But once one embraces this almost-gospel, it has a hypnotic quality to it.  What a bargain!  Jesus died for my sins and now I’m going to live forever?  And grace is there to cover me when I screw up?  Sweet.  Then I’m sure I’ll be screwing up for the rest of my life.  While no doubt true to some extent, this doesn’t even consider the very real rest Jesus called us to, and the very real transformation we will experience as we learn to enter into and live in that rest.

Please note: I reserve the right to delete comments that are offensive or off-topic. A request for me to defend some of my comments does not obligate me to do so.

  • I know it motivates me to point people in the other direction. Either it’s real or it isn’t; truth or not. I doubt real life change is attributed to the threat of hell. But believers should be motivated by the threat that others (maybe most) could go there, whether you are talking about a hell here on earth or then (after death) and there in the firey pit.

    Don’t say “turn or burn” say “doesn’t being seperated from your creator and your ultimate purpose stink?”

  • Heaven is an eternal truth and hell is an eternal truth and so are human souls. Other than that God and his word are eternal.

    I remember when people used to be afraid of hell and excited about heaven. I don’t think this was all bad.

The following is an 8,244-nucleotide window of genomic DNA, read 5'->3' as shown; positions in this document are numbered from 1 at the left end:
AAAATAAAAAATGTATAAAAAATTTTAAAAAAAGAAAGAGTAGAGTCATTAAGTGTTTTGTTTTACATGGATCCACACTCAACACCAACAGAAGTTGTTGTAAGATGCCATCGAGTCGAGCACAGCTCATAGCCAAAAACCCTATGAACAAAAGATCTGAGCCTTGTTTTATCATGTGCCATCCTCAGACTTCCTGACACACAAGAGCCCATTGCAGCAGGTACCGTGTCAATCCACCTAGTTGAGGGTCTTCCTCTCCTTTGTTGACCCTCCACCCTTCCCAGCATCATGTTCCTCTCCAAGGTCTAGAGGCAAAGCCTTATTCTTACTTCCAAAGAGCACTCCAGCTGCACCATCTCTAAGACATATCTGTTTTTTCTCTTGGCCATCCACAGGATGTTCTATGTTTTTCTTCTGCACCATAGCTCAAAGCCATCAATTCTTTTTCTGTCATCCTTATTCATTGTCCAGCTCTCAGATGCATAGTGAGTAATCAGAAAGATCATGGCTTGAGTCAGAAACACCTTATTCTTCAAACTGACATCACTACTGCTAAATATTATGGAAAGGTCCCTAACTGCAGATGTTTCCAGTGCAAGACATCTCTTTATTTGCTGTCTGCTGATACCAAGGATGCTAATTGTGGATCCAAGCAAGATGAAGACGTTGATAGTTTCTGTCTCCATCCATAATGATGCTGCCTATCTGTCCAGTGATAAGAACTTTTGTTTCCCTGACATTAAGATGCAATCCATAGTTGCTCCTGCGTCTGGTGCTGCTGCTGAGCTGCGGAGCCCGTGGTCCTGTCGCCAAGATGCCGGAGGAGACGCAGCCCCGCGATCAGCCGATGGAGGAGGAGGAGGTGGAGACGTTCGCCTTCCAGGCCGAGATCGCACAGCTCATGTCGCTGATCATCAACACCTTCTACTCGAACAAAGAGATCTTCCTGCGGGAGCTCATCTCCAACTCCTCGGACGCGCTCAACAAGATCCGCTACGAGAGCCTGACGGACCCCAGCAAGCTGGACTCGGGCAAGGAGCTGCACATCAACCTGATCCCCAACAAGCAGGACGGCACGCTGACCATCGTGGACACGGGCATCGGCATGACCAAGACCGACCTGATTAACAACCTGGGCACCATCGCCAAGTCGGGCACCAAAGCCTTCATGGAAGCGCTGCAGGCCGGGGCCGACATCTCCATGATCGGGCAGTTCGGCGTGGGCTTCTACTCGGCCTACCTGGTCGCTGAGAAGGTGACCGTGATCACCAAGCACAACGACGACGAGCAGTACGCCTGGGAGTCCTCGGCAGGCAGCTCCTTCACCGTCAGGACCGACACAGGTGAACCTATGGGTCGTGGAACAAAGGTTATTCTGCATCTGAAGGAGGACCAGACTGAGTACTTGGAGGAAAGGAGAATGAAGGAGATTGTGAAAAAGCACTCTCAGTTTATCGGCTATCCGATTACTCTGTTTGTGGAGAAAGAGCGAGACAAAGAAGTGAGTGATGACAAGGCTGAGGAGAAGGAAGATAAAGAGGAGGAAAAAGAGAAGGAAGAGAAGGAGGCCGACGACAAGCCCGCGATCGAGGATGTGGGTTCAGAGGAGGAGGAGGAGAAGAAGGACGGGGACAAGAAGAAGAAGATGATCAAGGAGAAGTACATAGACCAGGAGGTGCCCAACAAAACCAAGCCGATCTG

• Perhaps not all bad. I don’t think fear of hell is much of a motivator toward a vision of a transformed life though! I generally don’t find hell useful in talking about God. If hell is separation from God, then most people are in hell now, including many/most religious people who, though claiming to know God, still live in chaos and falsehood.

  • Hey Dave!

    Great posting and blogging work. I’ll be back when I have some more time to read. Important topic, too. I wonder who would want to live forever without being forever transformed. Seems dull and even painful.

    Somwhat realted is Donald Miller’s new book. It’s a must read: 100 Miles in 1,000 Years. i don’t the sub title off hand but it’s something like making your life into a real narative.

    Thumbs up,

    Nate

    • Thanks Nate. I had recently heard the new Miller book is pretty good. I’ll check it out.

  • Jeff Vannest

    I dislike talking about heaven and hell. I dislike Revelation. I dislike talking about the Devil. These are distractions. We are asked to focus only on the eternal truths Jesus taught and to live the Kingdom every moment of every day. If we can do that, then everything else is just noise.

    • I certainly agree that we are to live in the Kingdom every moment of every day. The key question for me is what it means and looks like to actually do that, along with the corresponding reality that we cannot, in fact, do it. We can structure our lives in such a way so as to learn to do it, but that gets into discipleship. And when we are learning to live in the kingdom, will our lives be different? At any point? Or does it just happen abstractly, in our minds?